The e-mail read something about an institute where I’d be learning about Gandhi and nonviolence. The words that most caught my attention were, “Nonviolence in thought and action.” There was immediately a call to action from deep within the seat of my soul. That night I sat at my computer to type a statement of purpose that was to be submitted with my application the next day when the application was due. I wrote all night. I found my pain taking over, and each time I attempted to write my statement, I’d end up writing about some of the most painful memories in my life.

Like the time I got in a fist fight with my mother.  I was so angry at her.  I wanted to show her that I was stronger than her; hat even though I wasn’t good enough to be loved, I could still stand up for myself.  So in that moment, I raged against all the times she left for months at a time, against all the screams and accusations, against the men that had been in and out of her life, because like me, she was also searching for love. We tossed and tumbled across the living room floor. She was my enemy. I pulled her hair as if I wanted to rip it off of her head and hit her as if to destroy every part of her that had ever hurt me.

Or the time I almost hit my daughter with a broomstick.  She was about 12 and her room, more and more often, looked like it had been shaken, upside down.  It was definitely a point of contention.  Later I’d come to realize that it triggered memories of instability and neglect, reminding me of dishes piled high in the kitchen sink, loads and loads of dirty clothes scattered everywhere, an empty refrigerator, and cockroaches scattered amongst it all. I remember quarreling with my daughter about why she couldn’t just keep her room clean.  Why she couldn’t just take the time to care for and be thankful for what she had. Subconsciously, I was reproaching my mother , “If you love me, you’d take care of me, you’d take care of our home.”  I grabbed the broom that had been propped behind the door all morning as she procrastinated to clean her room.  I saw myself holding the broom over her and she laying on the bed with her arm shielding her face.  I hit her once with the bristles, before putting the broom down and going to my room to cry.  I had always been so careful to not hit her or scream at her, and there I was becoming the very violence I had hoped to never perpetrate on her.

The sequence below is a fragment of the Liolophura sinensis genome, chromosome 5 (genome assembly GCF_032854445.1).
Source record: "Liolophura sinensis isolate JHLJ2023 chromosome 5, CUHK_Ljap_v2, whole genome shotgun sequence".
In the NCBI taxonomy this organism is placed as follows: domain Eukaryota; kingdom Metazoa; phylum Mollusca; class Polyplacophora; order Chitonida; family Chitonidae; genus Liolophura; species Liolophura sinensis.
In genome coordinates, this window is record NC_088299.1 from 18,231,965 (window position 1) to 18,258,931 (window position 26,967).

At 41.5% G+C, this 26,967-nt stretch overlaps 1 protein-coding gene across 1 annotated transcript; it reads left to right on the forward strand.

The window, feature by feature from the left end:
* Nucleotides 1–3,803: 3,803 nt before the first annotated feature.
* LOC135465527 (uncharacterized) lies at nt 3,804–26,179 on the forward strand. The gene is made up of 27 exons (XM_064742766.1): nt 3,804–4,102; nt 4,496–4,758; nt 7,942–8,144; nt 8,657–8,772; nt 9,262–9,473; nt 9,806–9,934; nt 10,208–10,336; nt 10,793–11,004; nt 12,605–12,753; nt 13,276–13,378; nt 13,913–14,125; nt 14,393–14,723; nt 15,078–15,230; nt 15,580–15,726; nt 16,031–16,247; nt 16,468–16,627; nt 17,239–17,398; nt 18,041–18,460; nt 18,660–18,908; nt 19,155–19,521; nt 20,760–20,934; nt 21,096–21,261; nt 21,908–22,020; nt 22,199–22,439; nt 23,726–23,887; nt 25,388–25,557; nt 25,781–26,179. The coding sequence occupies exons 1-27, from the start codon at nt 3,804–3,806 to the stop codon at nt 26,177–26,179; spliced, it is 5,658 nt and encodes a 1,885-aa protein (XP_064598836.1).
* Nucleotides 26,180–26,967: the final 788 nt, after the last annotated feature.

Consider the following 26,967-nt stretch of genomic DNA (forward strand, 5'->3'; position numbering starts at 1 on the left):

I turned in my application and was given a fellowship to the institute and a chance to transform my life in ways I could have never imagined.



When I came to the Ahimsa Institute in 2007, my wounds and pain were stripped raw. Often, during breaks or lunch, I’d slip away and come down to the Japanese garden to cry. I had so much anger, it hurt. The Koi fish were calming. Their slow movements soothed my angry thoughts, their patient proximity to one another comforted my anxiety, and their coloring warmed the parts of me that were void of nurture.

Many of the attributes of the Koi symbolize several lessons and even trials individuals often encounter in life. The Koi fish has a powerful and energetic life force, demonstrated by its ability to swim against currents and even travel upstream. That’s what the journey of forgiveness, nonviolence and healing I was embarking on felt like. Some of the characteristics associated with the koi include courage, perseverance, and ambition; all characteristics I would need to practice on this arduous path.